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Conference Counsel: Latter-day Saints and importance of covenants

By Ryan Comer - | Jun 8, 2024

Photo supplied, Intellectual Reserve

President Dallin H. Oaks, first counselor in the First Presidency, speaks during the 194th Annual General Conference of The Church of Jesus Christ of Latter-day Saints on Sunday, April 7, 2024.

A question common to members of The Church of Jesus Christ of Latter-day Saints by those who don’t have a lot of familiarity with the teachings or the doctrines is “How is your church different from others?”

This question has many possible answers, and President Dallin H. Oaks, first counselor in the First Presidency of the church, addressed in depth one potential response at the most recent general conference of the church this past April.

Specifically, President Oaks spoke about “the history and role of covenants in our worship” as well as the purpose of Latter-day Saint temples, now numbering 350 when you factor in all the temples that have been announced but not yet constructed.

The topic of covenants was addressed by a few speakers at general conference, which President Oaks acknowledged when he said his remarks would “supplement the inspired teachings of earlier speakers.”

They each bring unique commentary and it is all helpful. Even though a certain topic may have been addressed many times at conference before, it is always beneficial to hear a new speaker address it because I know they will address it in a unique way.

Photo supplied

Ryan Comer

One reason I appreciate President Oaks is because of how polished of a speaker he is. He always finds a way to clearly and succinctly articulate his thoughts on whatever topic he has chosen to speak about in a way that is both instructive and faith-promoting.

So, what is a covenant? Simply put, as President Oaks stated, “a covenant is a commitment to fulfill certain responsibilities.”

Expounding on that to explain why covenants are important, President Oaks continued:

“Personal commitments are essential to the regulation of our individual lives and to the functioning of society. This idea is currently being challenged. A vocal minority oppose institutional authority and insist that persons should be free from any restrictions that limit their individual freedom. Yet we know from millennia of experience that persons give up some individual freedoms to gain the advantages of living in organized communities. Such relinquishments of individual freedoms are principally based on commitments or covenants, expressed or implied.”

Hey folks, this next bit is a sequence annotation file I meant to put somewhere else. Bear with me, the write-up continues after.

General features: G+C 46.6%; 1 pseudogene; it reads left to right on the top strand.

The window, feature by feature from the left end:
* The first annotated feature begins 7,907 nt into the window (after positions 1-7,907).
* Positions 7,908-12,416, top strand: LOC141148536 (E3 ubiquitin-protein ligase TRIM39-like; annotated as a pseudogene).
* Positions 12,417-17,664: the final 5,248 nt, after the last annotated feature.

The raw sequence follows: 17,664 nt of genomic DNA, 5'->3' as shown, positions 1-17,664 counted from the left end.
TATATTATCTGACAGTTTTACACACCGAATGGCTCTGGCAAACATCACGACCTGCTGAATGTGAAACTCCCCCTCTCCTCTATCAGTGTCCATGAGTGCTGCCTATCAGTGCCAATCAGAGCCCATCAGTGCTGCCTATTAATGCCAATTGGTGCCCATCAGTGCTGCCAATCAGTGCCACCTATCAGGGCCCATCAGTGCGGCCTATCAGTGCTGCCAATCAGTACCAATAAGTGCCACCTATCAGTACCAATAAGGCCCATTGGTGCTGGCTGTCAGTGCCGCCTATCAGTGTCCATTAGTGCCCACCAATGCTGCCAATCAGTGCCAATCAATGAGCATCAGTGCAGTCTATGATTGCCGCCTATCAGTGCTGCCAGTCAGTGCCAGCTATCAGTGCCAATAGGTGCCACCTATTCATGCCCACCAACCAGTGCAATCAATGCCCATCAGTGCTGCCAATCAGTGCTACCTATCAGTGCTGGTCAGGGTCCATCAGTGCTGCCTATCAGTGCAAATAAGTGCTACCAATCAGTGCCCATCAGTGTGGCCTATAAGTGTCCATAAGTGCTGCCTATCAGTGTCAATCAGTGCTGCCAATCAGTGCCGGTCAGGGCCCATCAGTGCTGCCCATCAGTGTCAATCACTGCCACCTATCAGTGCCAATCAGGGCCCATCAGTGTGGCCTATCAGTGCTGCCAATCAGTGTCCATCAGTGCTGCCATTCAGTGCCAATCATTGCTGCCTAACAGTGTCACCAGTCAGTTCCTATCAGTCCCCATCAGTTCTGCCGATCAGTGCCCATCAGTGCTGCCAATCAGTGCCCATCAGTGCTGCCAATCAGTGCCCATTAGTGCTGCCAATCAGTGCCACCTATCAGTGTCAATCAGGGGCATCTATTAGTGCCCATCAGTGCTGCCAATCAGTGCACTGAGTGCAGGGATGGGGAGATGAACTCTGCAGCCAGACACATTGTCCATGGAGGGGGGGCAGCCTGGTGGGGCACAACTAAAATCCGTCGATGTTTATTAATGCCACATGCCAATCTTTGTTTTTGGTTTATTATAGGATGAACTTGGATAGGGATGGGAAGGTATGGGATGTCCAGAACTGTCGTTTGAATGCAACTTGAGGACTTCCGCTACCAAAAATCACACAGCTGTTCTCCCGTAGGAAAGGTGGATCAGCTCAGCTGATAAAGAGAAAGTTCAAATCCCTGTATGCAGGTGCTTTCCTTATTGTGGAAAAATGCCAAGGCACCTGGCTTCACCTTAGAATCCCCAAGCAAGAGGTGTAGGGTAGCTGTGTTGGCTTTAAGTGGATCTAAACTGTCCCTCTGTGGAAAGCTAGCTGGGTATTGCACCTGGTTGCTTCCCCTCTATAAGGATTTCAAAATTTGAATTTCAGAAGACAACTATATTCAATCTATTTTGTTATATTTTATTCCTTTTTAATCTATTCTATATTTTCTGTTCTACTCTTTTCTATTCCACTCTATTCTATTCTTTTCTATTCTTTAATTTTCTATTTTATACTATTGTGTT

Even those who are part of what President Oaks called “the vocal minority” would have to acknowledge that covenants serve an important purpose. Where would we be as a society if covenants didn’t exist? Ponder the changes you might see in some important areas of society, which President Oaks spoke about next.

“Here are some examples of covenant responsibilities in our society: (1) judges, (2) military, (3) medical personnel and (4) firefighters. All of those involved in these familiar occupations make a commitment — often formalized by oath or covenant — to perform their assigned duties. The same is true of our full-time missionaries. Distinctive clothing or name tags are intended to signify that the wearer is under covenant and therefore has a duty to teach and serve and should be supported in that service. A related purpose is to remind the wearers of their covenant responsibilities. There is no magic in their distinctive clothing or symbols, only a needed reminder of the special responsibilities the wearers have assumed. This is also true of the symbols of the engagement and wedding rings and their role in giving notice to observers or reminding wearers of covenant responsibilities.”

If we see covenants in society, we should not be surprised to see them in religion as well.

“The foundation and history of many religious affiliations and requirements are based on covenants,” President Oaks said. “For example, the Abrahamic covenant is fundamental to several great religious traditions. It introduces the holy idea of God’s covenant promises with his children. The Old Testament frequently refers to God’s covenant with Abraham and his seed.” (Genesis 17:2-9; Exodus 6:2-4; Exodus 19:5-6; Leviticus 26:42)

And if you see covenants in the Old Testament, you should not be surprised to see them in the Book of Mormon, the early part which was written during the Old Testament period, which President Oaks pointed out: